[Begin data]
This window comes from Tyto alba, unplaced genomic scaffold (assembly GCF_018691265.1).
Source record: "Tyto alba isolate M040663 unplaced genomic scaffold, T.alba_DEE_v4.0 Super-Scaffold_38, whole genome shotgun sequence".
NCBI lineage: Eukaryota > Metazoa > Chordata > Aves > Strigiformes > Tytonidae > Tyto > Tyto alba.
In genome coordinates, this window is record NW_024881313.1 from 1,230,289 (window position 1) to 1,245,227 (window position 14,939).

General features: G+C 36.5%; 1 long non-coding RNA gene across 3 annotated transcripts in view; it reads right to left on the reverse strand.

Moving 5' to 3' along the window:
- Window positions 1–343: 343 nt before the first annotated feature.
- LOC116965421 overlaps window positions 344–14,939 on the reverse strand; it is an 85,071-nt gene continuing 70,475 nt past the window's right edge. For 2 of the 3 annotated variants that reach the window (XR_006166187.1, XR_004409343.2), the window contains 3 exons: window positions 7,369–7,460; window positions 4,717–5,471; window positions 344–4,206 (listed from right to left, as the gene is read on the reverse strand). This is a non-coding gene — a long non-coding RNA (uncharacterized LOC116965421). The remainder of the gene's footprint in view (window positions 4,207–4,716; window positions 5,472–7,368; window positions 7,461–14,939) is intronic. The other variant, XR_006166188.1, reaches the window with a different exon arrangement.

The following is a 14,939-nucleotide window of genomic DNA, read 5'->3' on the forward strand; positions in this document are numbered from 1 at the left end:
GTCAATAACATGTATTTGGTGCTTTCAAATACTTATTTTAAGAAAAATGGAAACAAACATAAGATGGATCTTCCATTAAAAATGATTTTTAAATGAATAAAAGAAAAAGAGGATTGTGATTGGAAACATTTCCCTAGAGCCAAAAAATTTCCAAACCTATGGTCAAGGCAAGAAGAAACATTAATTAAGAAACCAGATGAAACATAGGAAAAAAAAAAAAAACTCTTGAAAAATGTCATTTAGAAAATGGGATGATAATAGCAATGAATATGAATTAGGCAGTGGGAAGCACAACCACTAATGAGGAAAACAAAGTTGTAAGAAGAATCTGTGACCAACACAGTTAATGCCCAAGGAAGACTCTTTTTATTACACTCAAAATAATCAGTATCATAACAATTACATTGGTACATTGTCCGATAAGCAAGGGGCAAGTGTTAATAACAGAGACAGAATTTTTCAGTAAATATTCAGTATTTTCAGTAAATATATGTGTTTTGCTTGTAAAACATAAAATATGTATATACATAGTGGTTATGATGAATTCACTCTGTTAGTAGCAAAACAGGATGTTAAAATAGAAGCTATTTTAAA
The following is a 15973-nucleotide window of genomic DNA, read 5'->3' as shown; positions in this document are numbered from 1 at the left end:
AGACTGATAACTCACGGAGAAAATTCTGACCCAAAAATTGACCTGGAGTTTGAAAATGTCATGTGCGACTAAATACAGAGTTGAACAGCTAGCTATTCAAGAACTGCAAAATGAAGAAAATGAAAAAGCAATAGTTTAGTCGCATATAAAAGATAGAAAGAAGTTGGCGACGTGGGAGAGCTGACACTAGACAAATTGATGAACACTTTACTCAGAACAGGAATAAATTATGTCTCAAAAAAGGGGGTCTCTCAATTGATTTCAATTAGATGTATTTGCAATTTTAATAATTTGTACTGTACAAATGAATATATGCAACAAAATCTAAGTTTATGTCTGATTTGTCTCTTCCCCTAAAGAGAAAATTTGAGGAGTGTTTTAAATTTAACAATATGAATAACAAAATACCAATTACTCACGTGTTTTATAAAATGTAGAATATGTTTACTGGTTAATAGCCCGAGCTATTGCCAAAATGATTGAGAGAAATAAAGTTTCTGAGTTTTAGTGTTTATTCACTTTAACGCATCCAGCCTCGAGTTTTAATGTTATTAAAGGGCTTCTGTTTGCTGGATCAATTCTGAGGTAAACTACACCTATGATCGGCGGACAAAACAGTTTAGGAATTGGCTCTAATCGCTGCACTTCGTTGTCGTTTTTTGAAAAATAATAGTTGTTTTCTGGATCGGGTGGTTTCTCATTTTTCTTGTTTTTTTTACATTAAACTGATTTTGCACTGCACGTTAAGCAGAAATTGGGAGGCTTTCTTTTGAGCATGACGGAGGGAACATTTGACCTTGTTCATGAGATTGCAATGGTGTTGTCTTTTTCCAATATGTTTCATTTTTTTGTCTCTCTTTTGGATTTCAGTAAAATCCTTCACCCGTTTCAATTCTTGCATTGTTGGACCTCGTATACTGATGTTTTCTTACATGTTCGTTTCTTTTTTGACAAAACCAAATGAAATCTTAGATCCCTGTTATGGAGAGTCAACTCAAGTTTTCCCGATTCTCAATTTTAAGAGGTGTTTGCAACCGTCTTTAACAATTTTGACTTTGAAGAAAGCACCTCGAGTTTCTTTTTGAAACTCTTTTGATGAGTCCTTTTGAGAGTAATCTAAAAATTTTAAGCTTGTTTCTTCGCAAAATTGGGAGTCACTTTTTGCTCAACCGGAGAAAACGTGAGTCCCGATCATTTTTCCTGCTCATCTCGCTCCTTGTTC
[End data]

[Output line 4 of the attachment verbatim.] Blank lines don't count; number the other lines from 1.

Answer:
In genome coordinates, this window is record NW_024881313.1 from 1,230,289 (window position 1) to 1,245,227 (window position 14,939).